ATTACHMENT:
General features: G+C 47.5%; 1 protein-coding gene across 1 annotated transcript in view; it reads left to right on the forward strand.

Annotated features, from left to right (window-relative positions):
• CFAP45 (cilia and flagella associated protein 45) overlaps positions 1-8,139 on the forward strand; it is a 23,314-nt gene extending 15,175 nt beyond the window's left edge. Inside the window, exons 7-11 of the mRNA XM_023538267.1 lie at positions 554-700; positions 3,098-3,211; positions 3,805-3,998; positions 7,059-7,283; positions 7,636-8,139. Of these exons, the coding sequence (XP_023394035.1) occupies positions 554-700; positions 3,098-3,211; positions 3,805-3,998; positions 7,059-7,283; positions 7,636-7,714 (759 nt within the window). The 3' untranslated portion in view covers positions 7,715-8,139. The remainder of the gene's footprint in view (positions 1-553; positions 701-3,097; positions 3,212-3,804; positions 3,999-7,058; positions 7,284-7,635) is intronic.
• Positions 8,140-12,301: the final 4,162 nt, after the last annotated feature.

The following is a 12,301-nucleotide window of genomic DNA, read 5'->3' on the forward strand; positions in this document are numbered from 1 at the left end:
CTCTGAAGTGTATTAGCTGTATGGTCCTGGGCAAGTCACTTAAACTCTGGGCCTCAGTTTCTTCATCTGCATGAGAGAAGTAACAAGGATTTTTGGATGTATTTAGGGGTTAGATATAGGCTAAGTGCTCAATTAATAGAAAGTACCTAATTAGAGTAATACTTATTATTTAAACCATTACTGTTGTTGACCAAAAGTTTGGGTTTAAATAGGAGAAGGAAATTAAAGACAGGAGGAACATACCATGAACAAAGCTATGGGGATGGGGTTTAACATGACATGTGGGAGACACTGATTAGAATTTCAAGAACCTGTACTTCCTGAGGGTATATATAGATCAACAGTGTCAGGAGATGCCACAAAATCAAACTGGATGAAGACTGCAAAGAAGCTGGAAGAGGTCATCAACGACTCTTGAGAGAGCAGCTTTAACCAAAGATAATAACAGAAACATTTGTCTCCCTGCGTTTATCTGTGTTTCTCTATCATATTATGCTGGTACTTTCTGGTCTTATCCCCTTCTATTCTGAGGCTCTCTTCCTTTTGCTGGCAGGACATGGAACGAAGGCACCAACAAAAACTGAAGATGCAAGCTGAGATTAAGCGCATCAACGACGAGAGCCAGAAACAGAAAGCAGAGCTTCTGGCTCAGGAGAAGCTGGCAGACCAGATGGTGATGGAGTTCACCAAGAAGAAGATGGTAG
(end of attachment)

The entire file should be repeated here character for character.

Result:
General features: G+C 47.5%; 1 protein-coding gene across 1 annotated transcript in view; it reads left to right on the forward strand.

Annotated features, from left to right (window-relative positions):
• CFAP45 (cilia and flagella associated protein 45) overlaps positions 1-8,139 on the forward strand; it is a 23,314-nt gene extending 15,175 nt beyond the window's left edge. Inside the window, exons 7-11 of the mRNA XM_023538267.1 lie at positions 554-700; positions 3,098-3,211; positions 3,805-3,998; positions 7,059-7,283; positions 7,636-8,139. Of these exons, the coding sequence (XP_023394035.1) occupies positions 554-700; positions 3,098-3,211; positions 3,805-3,998; positions 7,059-7,283; positions 7,636-7,714 (759 nt within the window). The 3' untranslated portion in view covers positions 7,715-8,139. The remainder of the gene's footprint in view (positions 1-553; positions 701-3,097; positions 3,212-3,804; positions 3,999-7,058; positions 7,284-7,635) is intronic.
• Positions 8,140-12,301: the final 4,162 nt, after the last annotated feature.

The following is a 12,301-nucleotide window of genomic DNA, read 5'->3' on the forward strand; positions in this document are numbered from 1 at the left end:
CTCTGAAGTGTATTAGCTGTATGGTCCTGGGCAAGTCACTTAAACTCTGGGCCTCAGTTTCTTCATCTGCATGAGAGAAGTAACAAGGATTTTTGGATGTATTTAGGGGTTAGATATAGGCTAAGTGCTCAATTAATAGAAAGTACCTAATTAGAGTAATACTTATTATTTAAACCATTACTGTTGTTGACCAAAAGTTTGGGTTTAAATAGGAGAAGGAAATTAAAGACAGGAGGAACATACCATGAACAAAGCTATGGGGATGGGGTTTAACATGACATGTGGGAGACACTGATTAGAATTTCAAGAACCTGTACTTCCTGAGGGTATATATAGATCAACAGTGTCAGGAGATGCCACAAAATCAAACTGGATGAAGACTGCAAAGAAGCTGGAAGAGGTCATCAACGACTCTTGAGAGAGCAGCTTTAACCAAAGATAATAACAGAAACATTTGTCTCCCTGCGTTTATCTGTGTTTCTCTATCATATTATGCTGGTACTTTCTGGTCTTATCCCCTTCTATTCTGAGGCTCTCTTCCTTTTGCTGGCAGGACATGGAACGAAGGCACCAACAAAAACTGAAGATGCAAGCTGAGATTAAGCGCATCAACGACGAGAGCCAGAAACAGAAAGCAGAGCTTCTGGCTCAGGAGAAGCTGGCAGACCAGATGGTGATGGAGTTCACCAAGAAGAAGATGGTAG